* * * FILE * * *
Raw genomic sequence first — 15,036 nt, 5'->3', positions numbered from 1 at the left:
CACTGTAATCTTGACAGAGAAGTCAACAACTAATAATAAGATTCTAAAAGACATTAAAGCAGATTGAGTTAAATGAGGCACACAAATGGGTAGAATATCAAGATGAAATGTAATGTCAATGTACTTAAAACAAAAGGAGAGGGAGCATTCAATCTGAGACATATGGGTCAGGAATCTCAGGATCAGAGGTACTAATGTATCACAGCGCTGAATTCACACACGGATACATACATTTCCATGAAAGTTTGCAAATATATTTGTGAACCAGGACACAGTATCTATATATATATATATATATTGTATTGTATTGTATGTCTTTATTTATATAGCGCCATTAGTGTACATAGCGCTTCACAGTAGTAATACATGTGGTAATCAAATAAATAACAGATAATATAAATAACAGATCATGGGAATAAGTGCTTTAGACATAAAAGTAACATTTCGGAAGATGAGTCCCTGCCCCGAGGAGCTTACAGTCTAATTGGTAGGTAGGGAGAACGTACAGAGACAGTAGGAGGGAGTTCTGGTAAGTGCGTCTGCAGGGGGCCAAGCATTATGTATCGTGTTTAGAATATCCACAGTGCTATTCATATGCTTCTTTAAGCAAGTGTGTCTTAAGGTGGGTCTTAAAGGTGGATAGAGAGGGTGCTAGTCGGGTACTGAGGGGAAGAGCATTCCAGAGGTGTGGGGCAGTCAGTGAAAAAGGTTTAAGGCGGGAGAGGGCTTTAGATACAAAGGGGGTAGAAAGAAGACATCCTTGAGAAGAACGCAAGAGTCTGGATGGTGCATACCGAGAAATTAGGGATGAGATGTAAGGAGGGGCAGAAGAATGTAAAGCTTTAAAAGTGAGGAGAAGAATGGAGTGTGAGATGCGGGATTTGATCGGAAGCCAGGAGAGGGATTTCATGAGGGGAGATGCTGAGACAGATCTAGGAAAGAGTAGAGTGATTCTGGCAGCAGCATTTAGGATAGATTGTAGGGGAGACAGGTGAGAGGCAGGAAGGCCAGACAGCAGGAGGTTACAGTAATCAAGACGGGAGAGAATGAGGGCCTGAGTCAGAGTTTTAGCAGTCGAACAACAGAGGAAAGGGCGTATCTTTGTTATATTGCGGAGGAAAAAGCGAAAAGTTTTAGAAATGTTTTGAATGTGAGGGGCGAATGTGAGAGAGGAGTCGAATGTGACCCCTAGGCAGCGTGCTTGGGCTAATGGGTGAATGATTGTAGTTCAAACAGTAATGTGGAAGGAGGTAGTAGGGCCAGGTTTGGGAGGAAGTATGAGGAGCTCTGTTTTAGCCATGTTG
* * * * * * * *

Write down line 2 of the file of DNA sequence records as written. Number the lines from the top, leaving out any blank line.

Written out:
CACTGTAATCTTGACAGAGAAGTCAACAACTAATAATAAGATTCTAAAAGACATTAAAGCAGATTGAGTTAAATGAGGCACACAAATGGGTAGAATATCAAGATGAAATGTAATGTCAATGTACTTAAAACAAAAGGAGAGGGAGCATTCAATCTGAGACATATGGGTCAGGAATCTCAGGATCAGAGGTACTAATGTATCACAGCGCTGAATTCACACACGGATACATACATTTCCATGAAAGTTTGCAAATATATTTGTGAACCAGGACACAGTATCTATATATATATATATATATTGTATTGTATTGTATGTCTTTATTTATATAGCGCCATTAGTGTACATAGCGCTTCACAGTAGTAATACATGTGGTAATCAAATAAATAACAGATAATATAAATAACAGATCATGGGAATAAGTGCTTTAGACATAAAAGTAACATTTCGGAAGATGAGTCCCTGCCCCGAGGAGCTTACAGTCTAATTGGTAGGTAGGGAGAACGTACAGAGACAGTAGGAGGGAGTTCTGGTAAGTGCGTCTGCAGGGGGCCAAGCATTATGTATCGTGTTTAGAATATCCACAGTGCTATTCATATGCTTCTTTAAGCAAGTGTGTCTTAAGGTGGGTCTTAAAGGTGGATAGAGAGGGTGCTAGTCGGGTACTGAGGGGAAGAGCATTCCAGAGGTGTGGGGCAGTCAGTGAAAAAGGTTTAAGGCGGGAGAGGGCTTTAGATACAAAGGGGGTAGAAAGAAGACATCCTTGAGAAGAACGCAAGAGTCTGGATGGTGCATACCGAGAAATTAGGGATGAGATGTAAGGAGGGGCAGAAGAATGTAAAGCTTTAAAAGTGAGGAGAAGAATGGAGTGTGAGATGCGGGATTTGATCGGAAGCCAGGAGAGGGATTTCATGAGGGGAGATGCTGAGACAGATCTAGGAAAGAGTAGAGTGATTCTGGCAGCAGCATTTAGGATAGATTGTAGGGGAGACAGGTGAGAGGCAGGAAGGCCAGACAGCAGGAGGTTACAGTAATCAAGACGGGAGAGAATGAGGGCCTGAGTCAGAGTTTTAGCAGTCGAACAACAGAGGAAAGGGCGTATCTTTGTTATATTGCGGAGGAAAAAGCGAAAAGTTTTAGAAATGTTTTGAATGTGAGGGGCGAATGTGAGAGAGGAGTCGAATGTGACCCCTAGGCAGCGTGCTTGGGCTAATGGGTGAATGATTGTAGTTCAAACAGTAATGTGGAAGGAGGTAGTAGGGCCAGGTTTGGGAGGAAGTATGAGGAGCTCTGTTTTAGCCATGTTG